Here are a few email best practices:

  • Allocate specific time in the day to check your email.
  • Use folders to categorize emails easily and then find them again quickly.
  • Follow the 1-minute rule. If it takes one minute to reply, do it immediately—otherwise, wait.
  • Don’t check emails in the middle of a task. Wait until you’re done or for your specific time of day.
  • Set up an OOO email whenever you’ll be gone to avoid any miscommunication about responses or response time.

As a leader, you can talk to your team about managing their inboxes. And you can also practice it yourself.

Develop clear communication processes

Process development is an essential part of communication. For example, every meeting should come with an agenda before it starts and have a follow-up message that covers what was discussed. This is an example of a process used to guide discussions.

If you’re developing new processes or honing existing ones, take time to write them down. Share these processes with your team. Get everyone on board with how to lead meetings and share documents. In turn, you’ll eliminate confusion and communication barriers.

Create a safe space to communicate

Speaking up as an employee is an act of vulnerability. Employees take risks when they express their emotions, disagree with a decision, or point out a mistake that someone made. Speaking up can challenge their relationship with their coworkers and their managers. If you want your employees to feel safe communicating with you and their peers, you need to lead with a healthy company culture.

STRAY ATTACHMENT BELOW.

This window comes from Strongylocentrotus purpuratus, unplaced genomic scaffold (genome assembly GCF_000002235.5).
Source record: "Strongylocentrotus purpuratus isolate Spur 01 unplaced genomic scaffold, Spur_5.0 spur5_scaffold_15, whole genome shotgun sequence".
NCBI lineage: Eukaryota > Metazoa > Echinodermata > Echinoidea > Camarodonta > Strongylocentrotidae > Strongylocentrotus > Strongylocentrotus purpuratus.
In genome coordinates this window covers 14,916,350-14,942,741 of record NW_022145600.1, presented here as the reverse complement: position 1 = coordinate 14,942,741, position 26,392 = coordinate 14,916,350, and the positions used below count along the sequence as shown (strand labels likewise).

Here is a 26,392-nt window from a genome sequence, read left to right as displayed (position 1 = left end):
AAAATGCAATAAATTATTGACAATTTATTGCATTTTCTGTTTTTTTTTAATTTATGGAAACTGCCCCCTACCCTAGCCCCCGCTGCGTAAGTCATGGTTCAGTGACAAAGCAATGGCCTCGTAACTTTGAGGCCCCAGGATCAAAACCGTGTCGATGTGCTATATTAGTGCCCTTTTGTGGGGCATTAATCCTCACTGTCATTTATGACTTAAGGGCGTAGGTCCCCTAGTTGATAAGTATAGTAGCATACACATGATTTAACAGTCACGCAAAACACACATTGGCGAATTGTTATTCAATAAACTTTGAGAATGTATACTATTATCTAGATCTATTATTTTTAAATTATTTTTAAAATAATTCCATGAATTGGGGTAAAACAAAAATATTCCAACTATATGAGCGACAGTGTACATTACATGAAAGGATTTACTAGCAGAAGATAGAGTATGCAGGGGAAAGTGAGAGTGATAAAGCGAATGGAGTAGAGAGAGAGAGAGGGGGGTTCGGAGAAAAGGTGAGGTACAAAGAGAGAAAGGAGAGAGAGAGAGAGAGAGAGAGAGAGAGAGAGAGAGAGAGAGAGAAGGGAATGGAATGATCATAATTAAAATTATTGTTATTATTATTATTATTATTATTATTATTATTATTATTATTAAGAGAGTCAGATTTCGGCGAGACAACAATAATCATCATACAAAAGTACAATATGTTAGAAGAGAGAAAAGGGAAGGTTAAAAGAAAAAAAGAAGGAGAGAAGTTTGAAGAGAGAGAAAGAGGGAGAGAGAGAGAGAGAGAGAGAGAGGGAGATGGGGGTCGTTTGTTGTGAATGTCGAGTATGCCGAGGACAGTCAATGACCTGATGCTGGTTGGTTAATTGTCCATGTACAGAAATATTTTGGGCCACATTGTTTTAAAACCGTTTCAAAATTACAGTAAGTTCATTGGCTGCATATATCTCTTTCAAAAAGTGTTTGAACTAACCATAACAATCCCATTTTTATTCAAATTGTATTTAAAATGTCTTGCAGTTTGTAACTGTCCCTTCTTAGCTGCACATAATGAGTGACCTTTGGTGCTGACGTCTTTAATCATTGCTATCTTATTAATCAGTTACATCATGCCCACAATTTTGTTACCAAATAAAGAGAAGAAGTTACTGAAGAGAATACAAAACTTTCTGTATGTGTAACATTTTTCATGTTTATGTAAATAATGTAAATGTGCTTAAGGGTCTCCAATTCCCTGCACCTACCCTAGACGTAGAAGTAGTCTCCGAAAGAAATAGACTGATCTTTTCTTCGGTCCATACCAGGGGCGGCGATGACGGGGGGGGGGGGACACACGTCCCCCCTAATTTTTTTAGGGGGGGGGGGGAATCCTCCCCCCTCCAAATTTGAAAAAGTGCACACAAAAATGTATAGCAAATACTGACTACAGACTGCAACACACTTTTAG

To understand the value of a safe workplace, you have to look at the risks of operating a toxic one. If your team members don’t feel comfortable speaking up, they might not point out critical mistakes. They might not suggest ways the organization can improve. Their silence can cost the company in the long run and prevent others from speaking up in the future.

Company culture starts with leadership. Listen to your team and help them speak up. This is one of the best ways to improve communication.

Make space for one-on-one interactions

One way to foster safe effective communication is to schedule one-on-one conversations. Group meetings favor extroverts, who feel confident talking in front of others and making their opinions known. Introverts, on the other hand, might not want to command the room and instead might stay silent. This doesn’t mean their ideas are any less valuable.

Schedule one-on-one conversations with your staff. It can be a weekly meeting or it can mean starting the day with a five-minute stand-up to review their tasks. Let this be an open space for your staff to share their ideas, concerns, and problems directly with you.

Nurture your workplace communication

Communication is a process that needs to be maintained and nurtured. Apply these points of focus to your workplace communication. Look for areas where you or your employees are getting bogged down or wasting time.

Remember that small changes to how you communicate can have a big impact on your work environment, productivity, and employee engagement. So don’t be afraid to start with simple shifts right now and work your way up to the big stuff.